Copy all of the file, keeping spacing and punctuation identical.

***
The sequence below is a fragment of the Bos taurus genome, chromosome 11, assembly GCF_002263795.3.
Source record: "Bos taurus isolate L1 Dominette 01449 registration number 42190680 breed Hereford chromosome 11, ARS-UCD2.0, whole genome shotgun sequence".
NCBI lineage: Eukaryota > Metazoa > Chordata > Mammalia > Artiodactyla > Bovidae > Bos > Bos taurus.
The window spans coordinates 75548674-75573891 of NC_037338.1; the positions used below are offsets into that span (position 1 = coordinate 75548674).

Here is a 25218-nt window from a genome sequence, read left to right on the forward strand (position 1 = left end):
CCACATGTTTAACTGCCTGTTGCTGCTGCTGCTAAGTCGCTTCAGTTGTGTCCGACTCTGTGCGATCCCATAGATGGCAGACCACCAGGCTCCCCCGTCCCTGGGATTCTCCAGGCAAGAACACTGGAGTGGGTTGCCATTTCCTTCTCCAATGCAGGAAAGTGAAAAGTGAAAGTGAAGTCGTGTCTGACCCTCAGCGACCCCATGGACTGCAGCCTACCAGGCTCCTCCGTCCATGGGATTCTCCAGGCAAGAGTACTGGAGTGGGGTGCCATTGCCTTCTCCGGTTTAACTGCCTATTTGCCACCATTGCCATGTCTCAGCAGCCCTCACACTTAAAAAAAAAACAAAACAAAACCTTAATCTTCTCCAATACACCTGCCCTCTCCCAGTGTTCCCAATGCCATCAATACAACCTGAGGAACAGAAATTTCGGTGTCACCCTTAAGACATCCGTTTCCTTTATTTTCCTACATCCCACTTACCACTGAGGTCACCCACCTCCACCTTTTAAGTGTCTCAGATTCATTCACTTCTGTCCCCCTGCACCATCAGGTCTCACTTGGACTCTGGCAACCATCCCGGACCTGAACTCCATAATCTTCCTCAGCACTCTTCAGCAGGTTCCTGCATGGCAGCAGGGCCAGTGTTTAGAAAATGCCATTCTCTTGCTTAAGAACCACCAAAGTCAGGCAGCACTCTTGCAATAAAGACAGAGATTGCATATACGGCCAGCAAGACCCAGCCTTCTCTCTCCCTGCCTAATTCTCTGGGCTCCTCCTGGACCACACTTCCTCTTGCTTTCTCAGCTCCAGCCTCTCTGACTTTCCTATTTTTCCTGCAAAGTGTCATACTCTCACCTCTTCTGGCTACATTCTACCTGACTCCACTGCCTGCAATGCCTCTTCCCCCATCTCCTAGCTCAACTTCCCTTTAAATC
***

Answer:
The sequence below is a fragment of the Bos taurus genome, chromosome 11, assembly GCF_002263795.3.
Source record: "Bos taurus isolate L1 Dominette 01449 registration number 42190680 breed Hereford chromosome 11, ARS-UCD2.0, whole genome shotgun sequence".
NCBI lineage: Eukaryota > Metazoa > Chordata > Mammalia > Artiodactyla > Bovidae > Bos > Bos taurus.
The window spans coordinates 75548674-75573891 of NC_037338.1; the positions used below are offsets into that span (position 1 = coordinate 75548674).

Here is a 25218-nt window from a genome sequence, read left to right on the forward strand (position 1 = left end):
CCACATGTTTAACTGCCTGTTGCTGCTGCTGCTAAGTCGCTTCAGTTGTGTCCGACTCTGTGCGATCCCATAGATGGCAGACCACCAGGCTCCCCCGTCCCTGGGATTCTCCAGGCAAGAACACTGGAGTGGGTTGCCATTTCCTTCTCCAATGCAGGAAAGTGAAAAGTGAAAGTGAAGTCGTGTCTGACCCTCAGCGACCCCATGGACTGCAGCCTACCAGGCTCCTCCGTCCATGGGATTCTCCAGGCAAGAGTACTGGAGTGGGGTGCCATTGCCTTCTCCGGTTTAACTGCCTATTTGCCACCATTGCCATGTCTCAGCAGCCCTCACACTTAAAAAAAAAACAAAACAAAACCTTAATCTTCTCCAATACACCTGCCCTCTCCCAGTGTTCCCAATGCCATCAATACAACCTGAGGAACAGAAATTTCGGTGTCACCCTTAAGACATCCGTTTCCTTTATTTTCCTACATCCCACTTACCACTGAGGTCACCCACCTCCACCTTTTAAGTGTCTCAGATTCATTCACTTCTGTCCCCCTGCACCATCAGGTCTCACTTGGACTCTGGCAACCATCCCGGACCTGAACTCCATAATCTTCCTCAGCACTCTTCAGCAGGTTCCTGCATGGCAGCAGGGCCAGTGTTTAGAAAATGCCATTCTCTTGCTTAAGAACCACCAAAGTCAGGCAGCACTCTTGCAATAAAGACAGAGATTGCATATACGGCCAGCAAGACCCAGCCTTCTCTCTCCCTGCCTAATTCTCTGGGCTCCTCCTGGACCACACTTCCTCTTGCTTTCTCAGCTCCAGCCTCTCTGACTTTCCTATTTTTCCTGCAAAGTGTCATACTCTCACCTCTTCTGGCTACATTCTACCTGACTCCACTGCCTGCAATGCCTCTTCCCCCATCTCCTAGCTCAACTTCCCTTTAAATC